In an earlier blog post, I mentioned how we had 3 interns working at our Applied Research and Innovation Lab at Pier 9. A few weeks ago, we had our end of intern presentations. I have already shared the story of Jack Reinke and Brice Dudley's presentation on non-traditional arm/hand casts as well as Charlott Vallon's presentation on teaching a robot via demonstration.
Here is another story — also related to robots and demonstration.
The current state of using robots is that robots are well-suited to repetitious tasks but are unsuited to dealing with changes in their environments.
One way to address this is to equip robots with sensors, like cameras and scanners, so that they can survey the conditions around them and react accordingly; however, programming a robot to do just that is complicated.
Programming a robot today is either done in code (where you don’t have any spatial awareness, so it can be easy to make a mistake like flipping your Z axis and going the wrong direction) or it's done by moving the real robot around with the teach pendant and saving waypoints (which means you have to deal with the challenging user interface of a teach pendant, and you have to have the physical cell set up already, and there's a risk that you could still crash the robot into something if you make a mistake).
Demonstrating in VR is a more intuitive way to understand what's going on in all 3 dimensions with the robot, and it's a more intuitive interface than the teach pendant because you are directly manipulating the robot instead of using a mathematical expression like an Euler angle or one of the joints. It's arguably like other graphical programming interfaces — the code/math is embodied in the rigged model and the physics engine, so by moving the robot the computer calculates all of those angles/joint poses/waypoints that you need to send to the robot, but as an end user you don't need to see that lower level detail. You can look at the robot cell as more of a system and code higher order operations, like "pick up a box" since the computer can recalculate the necessary geometry whenever the box's starting pose moves.
So what if we just allowed a human (who comes pre-equipped with sensors as in eyes, ears, nose, etc.) to operate a robot remotely? It's a form of telepresence. And instead of programming a robot through code, what if we simply had the robot mimic a human's movements as the way to learn what to do? Furthermore, the learning could be done via demonstration in virtual reality (VR) before the robot and its physical environment are put into action.
In VR, you can confirm that your robot is moving the way you want, without risking collisions with your equipment. You can debug safely while looking very closely at various joints, that would be dangerous to put your face near in a physical robot. Also let's say your factory is still being built, or you haven’t decided which kind of robot to build? In VR, you can work in what your factory is going to look like when construction is done and start prototyping your factory production line, or you can test out different robots and see which have the best size/reach for your space.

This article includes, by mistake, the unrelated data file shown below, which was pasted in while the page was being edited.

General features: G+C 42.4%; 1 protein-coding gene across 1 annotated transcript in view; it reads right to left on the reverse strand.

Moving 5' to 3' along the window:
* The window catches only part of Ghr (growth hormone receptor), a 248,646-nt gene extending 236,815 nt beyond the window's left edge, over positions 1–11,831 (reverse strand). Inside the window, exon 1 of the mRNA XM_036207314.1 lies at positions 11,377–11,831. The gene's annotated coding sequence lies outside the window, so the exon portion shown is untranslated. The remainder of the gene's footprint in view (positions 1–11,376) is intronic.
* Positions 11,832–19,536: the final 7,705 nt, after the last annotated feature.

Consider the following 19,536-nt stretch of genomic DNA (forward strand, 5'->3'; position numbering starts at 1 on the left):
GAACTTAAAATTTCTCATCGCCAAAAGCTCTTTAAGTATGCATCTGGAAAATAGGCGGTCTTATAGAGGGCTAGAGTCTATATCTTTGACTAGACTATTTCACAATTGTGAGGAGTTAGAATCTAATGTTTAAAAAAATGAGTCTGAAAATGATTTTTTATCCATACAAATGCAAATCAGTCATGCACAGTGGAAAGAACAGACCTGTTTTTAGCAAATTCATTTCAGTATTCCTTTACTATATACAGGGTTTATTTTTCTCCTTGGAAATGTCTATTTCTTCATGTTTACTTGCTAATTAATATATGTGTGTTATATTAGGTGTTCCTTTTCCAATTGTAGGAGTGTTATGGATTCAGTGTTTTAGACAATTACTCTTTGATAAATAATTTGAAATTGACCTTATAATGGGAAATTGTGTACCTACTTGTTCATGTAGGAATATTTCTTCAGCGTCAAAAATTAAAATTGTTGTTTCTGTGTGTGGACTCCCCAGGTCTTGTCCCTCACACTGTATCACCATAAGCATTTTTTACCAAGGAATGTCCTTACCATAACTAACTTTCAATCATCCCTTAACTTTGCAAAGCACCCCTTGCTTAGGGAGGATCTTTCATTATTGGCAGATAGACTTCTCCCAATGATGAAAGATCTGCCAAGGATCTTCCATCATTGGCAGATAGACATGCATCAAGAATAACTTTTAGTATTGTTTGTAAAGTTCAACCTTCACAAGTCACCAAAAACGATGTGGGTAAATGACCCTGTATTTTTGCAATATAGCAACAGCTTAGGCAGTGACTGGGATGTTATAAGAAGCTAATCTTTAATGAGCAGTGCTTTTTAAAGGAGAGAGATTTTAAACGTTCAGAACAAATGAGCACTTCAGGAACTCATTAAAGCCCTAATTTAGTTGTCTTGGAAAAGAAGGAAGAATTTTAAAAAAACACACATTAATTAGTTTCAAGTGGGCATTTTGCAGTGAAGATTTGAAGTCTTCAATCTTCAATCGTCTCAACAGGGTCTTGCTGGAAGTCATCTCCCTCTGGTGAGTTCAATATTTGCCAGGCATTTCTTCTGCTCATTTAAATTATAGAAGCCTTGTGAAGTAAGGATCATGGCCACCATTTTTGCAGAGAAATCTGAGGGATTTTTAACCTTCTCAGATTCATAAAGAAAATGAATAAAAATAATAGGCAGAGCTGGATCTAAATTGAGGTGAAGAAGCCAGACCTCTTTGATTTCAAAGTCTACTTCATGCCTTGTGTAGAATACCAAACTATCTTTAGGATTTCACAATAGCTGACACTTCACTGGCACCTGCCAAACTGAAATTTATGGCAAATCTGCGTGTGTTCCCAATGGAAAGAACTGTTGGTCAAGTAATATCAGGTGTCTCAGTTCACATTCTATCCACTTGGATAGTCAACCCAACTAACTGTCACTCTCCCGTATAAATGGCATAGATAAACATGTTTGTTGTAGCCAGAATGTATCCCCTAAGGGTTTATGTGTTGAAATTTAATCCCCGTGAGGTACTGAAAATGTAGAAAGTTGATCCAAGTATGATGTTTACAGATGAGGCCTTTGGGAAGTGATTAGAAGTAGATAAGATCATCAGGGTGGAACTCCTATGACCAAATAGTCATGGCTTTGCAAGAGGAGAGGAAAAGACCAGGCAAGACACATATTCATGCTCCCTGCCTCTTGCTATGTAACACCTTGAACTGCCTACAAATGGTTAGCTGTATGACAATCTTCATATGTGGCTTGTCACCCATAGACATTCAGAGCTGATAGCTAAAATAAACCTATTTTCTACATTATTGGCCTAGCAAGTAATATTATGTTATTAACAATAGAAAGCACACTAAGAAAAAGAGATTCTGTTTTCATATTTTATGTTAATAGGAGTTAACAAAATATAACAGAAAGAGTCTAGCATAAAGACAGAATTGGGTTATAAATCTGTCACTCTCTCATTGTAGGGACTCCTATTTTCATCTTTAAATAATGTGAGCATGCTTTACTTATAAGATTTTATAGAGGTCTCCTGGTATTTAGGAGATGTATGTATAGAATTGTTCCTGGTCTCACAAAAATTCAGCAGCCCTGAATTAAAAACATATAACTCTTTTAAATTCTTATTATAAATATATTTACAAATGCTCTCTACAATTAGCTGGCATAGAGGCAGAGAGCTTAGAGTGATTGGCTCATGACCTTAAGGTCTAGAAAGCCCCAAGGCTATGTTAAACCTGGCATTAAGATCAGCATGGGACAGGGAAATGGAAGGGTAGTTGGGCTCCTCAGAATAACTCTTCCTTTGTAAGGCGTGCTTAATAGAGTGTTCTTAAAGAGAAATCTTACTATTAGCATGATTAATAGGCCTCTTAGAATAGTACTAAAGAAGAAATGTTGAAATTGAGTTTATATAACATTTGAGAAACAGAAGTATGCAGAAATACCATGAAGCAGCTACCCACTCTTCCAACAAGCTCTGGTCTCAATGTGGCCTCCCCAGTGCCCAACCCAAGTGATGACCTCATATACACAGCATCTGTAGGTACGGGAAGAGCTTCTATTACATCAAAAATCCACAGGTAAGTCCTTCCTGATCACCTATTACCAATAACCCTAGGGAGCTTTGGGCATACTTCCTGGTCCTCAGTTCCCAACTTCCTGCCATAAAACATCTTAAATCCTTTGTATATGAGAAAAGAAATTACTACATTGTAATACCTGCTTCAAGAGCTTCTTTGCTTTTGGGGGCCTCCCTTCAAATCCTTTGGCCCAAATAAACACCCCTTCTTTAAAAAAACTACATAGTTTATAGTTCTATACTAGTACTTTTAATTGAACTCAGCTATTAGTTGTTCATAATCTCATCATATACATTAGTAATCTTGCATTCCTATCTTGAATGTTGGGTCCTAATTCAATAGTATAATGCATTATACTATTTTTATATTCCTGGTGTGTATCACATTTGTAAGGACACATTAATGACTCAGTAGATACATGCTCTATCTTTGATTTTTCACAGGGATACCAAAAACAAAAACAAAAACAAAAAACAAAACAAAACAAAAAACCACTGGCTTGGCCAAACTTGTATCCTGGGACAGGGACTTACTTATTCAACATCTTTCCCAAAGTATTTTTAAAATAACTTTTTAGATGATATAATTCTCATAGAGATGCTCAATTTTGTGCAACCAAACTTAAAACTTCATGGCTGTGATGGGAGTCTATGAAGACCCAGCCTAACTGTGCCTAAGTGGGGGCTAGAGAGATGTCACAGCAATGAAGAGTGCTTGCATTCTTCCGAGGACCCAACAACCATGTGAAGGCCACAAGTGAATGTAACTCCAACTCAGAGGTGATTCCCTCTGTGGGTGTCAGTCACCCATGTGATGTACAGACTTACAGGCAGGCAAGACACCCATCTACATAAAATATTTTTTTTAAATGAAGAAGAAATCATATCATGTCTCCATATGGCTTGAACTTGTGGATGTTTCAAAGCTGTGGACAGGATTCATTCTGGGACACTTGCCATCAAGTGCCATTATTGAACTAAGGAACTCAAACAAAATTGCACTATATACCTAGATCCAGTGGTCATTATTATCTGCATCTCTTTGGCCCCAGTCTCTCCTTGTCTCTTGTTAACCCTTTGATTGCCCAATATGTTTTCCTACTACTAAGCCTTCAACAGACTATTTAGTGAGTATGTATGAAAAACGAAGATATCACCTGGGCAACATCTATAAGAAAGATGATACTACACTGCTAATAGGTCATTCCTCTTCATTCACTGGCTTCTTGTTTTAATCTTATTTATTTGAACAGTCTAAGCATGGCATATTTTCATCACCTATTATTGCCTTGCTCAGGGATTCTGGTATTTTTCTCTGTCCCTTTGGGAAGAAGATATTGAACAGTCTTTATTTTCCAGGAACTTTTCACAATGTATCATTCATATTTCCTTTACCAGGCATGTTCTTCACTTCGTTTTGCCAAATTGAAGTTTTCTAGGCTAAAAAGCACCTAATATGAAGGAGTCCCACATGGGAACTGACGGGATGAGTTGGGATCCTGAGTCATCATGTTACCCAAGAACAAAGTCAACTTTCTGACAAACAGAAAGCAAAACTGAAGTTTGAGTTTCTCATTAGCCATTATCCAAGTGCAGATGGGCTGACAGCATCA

Traditional robot arm programming is harder than you imagine. Take picking up a box as an example. A human knows how to pick up a box as shown below, but to teach the robot requires you to define the coordinates, set up several waypoints, and then run the robot. And worst of all, you need to reprogram the robot every time when the box locations changes.
Wouldn't it be easier if we could just move the robot teach pendant and have it remember that movement instead of programming it? And wouldn't this be even easier if we could do it in VR instead of physically moving the actual robot teach pendant? In VR, it is more intuitive to teach a robot. It is like the playing a video game. You just need to grasp the robot in VR and demonstrate how the robot should move to pick up an object. Then we record this motion and the relationship to the target object. The nice thing is that we just to teach it once.
In the real world, a robot computes the transformation from previously programmed target pose (from the VR simulation) to current desired target pose (from a tracker) and maps the trajectory to the desired task. Therefore, no matter how the location of the object changes, the robot knows how to pick up the object based on what we have taught in VR.
After we program each robot's desired motion by demonstration, we can let robots themselves to decide who is the best candidate to do the task. In this video, you can see the box is randomly placed on the table. By considering the reachability and manipulability, the VR system will decide who picks up the box. Imagine in the future, you have multiple robots, and you don't need to manually assign and program the task to each robot. The system itself will help you to arrange it and finish it.
The future looks promising for programming robots and getting them to augment human abilities.
Thanks, Fereshteh and Hsien-Chung. It's great that we don't need to fear our robot overlords in the future but welcome them as our able assistants instead.
A moving learning experience is alive in the lab.